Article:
Practices of PowerWe all know Paul the theologian, Paul the letter writer, and Paul the missionary. But do we know Paul the hymn redactor? Most scholars believe that found within Paul’s writings are early-Christian hymns and creeds that he inserted and possibly adjusted to serve his own end. As to which passages these are, well, of course that is debated! Common contenders include Philippians 2:6-11, Colossians 1:15-20, Romans 1:3-4, 1 Corinthians 15:3-4, and 1 Timothy 3:16.

These so-called hymns or creeds are important to historians as they can reveal a much-coveted glance at the beliefs and doxologies of the earliest believers. Imagine if Philippians 2:6-11 were actually an early hymn sung regularly in gatherings!

Colossians 1:15-20

Many accept that Colossians 1:15-20 is an early hymn, but debates rage as to how the hymn should be structured and whether Paul added or adjusted any of the wording. I would like to share some insights from Robert Ewusie Moses in his Practices of Power. His contentions regarding the structure and redaction of Col 1:15-20 are unique, worthy of consideration, and influence one’s interpretation of Colossians as a whole. In his own words, “these redactions provide an important window into what the author is doing in the rest of the letter” (p164).

I will first display the structure that Moses proposes, and then summarize some of his insights. Moses structures the hymn “based on its content” (p165), rather than guessing a poetic form, and comes up with the following, which I have redacted (ha-ha), as it was originally displayed in Greek.

A. he is the image of the invisible God

B. the firstborn of all creation

C. for by him all things were created

a. in heaven

b. and on earth

b’. visible

a’. and invisible

b’. whether thrones or dominions

a’. or rulers or authorities

C’. all things were created through him and for him

B’. and he is before all things

C’. and in him all things hold together

[D. and he is the head of the body, the church]

B’. he is the beginning

the firstborn from the dead,

that in everything he might be preeminent

A’. for in him all the fullness of God was pleased to dwell

and through him to reconcile to himself all things

[E. making peace by the blood of his cross]

b. whether on earth

a. or in heaven

Implications

  • The A lines express the relationship between God and Christ. Notice that matching both A lines explains “how Christ can be said to be the visible image of the invisible God: in Christ God in all his fullness was pleased to dwell” (p170-71).
  • The B lines express the priority of Christ.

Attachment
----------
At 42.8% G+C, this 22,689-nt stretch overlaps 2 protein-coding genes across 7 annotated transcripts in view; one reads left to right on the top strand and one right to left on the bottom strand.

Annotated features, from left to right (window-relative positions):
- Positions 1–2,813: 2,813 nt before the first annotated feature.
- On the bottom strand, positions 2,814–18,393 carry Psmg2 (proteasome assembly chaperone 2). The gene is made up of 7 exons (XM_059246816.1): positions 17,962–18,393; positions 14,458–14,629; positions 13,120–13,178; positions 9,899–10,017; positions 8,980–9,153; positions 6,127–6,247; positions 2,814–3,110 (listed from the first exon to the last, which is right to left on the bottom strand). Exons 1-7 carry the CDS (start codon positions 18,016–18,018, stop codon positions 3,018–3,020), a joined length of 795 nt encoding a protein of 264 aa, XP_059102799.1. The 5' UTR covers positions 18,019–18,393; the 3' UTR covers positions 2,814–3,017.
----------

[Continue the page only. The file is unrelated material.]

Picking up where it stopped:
• The C lines express the sphere of Christ. That is, they use prepositions such as by Him, through Him, in Him, etc.
  • The D and E lines are Paul’s own additions to the hymn as the structure would not be disrupted if they were removed. Both of these lines draw attention to Paul’s intention for using the hymn in this letter.
  • Line D “introduces the theme of the church into a hymn that has so far had a cosmic referent and, thereby, disrupts the consistent cosmological orientation of the hymn” (p167). Therefore, it is an addition by “Paul”.
  • Line E “introduces the theme of the cross into a strophe whose main concern is the resurrection” (p167). Therefore, it is an addition.
  • By adding these lines, Paul “narrows the cosmic drama to the local arena” (p177). What is happening in heaven has implications for the church. We see the hymn expanded upon and applied to the church in Col 1:21-23.

My thoughts

I would love to see your thoughts via comments below, but here are a few of my own.

First, this is an intuitive structuring of the hymn; it seems natural and makes good sense. However, I am uncertain if identified themes should dictate structure, and then that structure be used to interpret the parallel themes (such as the A lines). This is circular.

Second, a structure that reveals that two lines (D and E) don’t fit may not prove that Paul added them; it just as likely hints that the structure is flawed.

Third, if true, the parallel between the A lines is insightful.

Fourth, Moses suggests that “thrones and dominions” should be considered visible and earthly, while “principalities and powers” are invisible and spiritual. The basis for this is the fact that they match in his structure. However, I’m not sure why he chose an abbaba structure. Why not abbaab? It is a good point, however, that it makes sense for Paul to list some visible and earthly objects and not only invisible. How would we determine which is which?

Fifth, I remain skeptical of Moses’ proposals of redaction. The idea is that the hymn was not originally about the church, but Paul adjusted it. Apparently this is because the references to the church seem arbitrary and unwelcome. However, if the second half of the hymn focused on Christ as the beginning of the new creation, then the reference to the church is no longer out of place but entirely natural and consistent with Pauline theology.

Lastly, of course this can become extremely speculative. I’m reminded of Ehrman’s circular argument in How Jesus Became God that Romans 1:3-4 must have originally been an adoptionistic creed because it would be if one removed the orthodox parts that Paul added to “fix” it. And how do we know which parts Paul added? Why, they are the parts that, if removed, would result in an adoptionistic creed of course! I would conclude that our interpretation must depend on the text we have in front of us, not what may lie behind the text. Otherwise, the tail begins to wag the dog.

Conclusion

Moses’ suggested structure is certainly viable and I will have to give it more thought. His book Practices of Power is equally thought-provoking and controversial.

Comments are very welcome!

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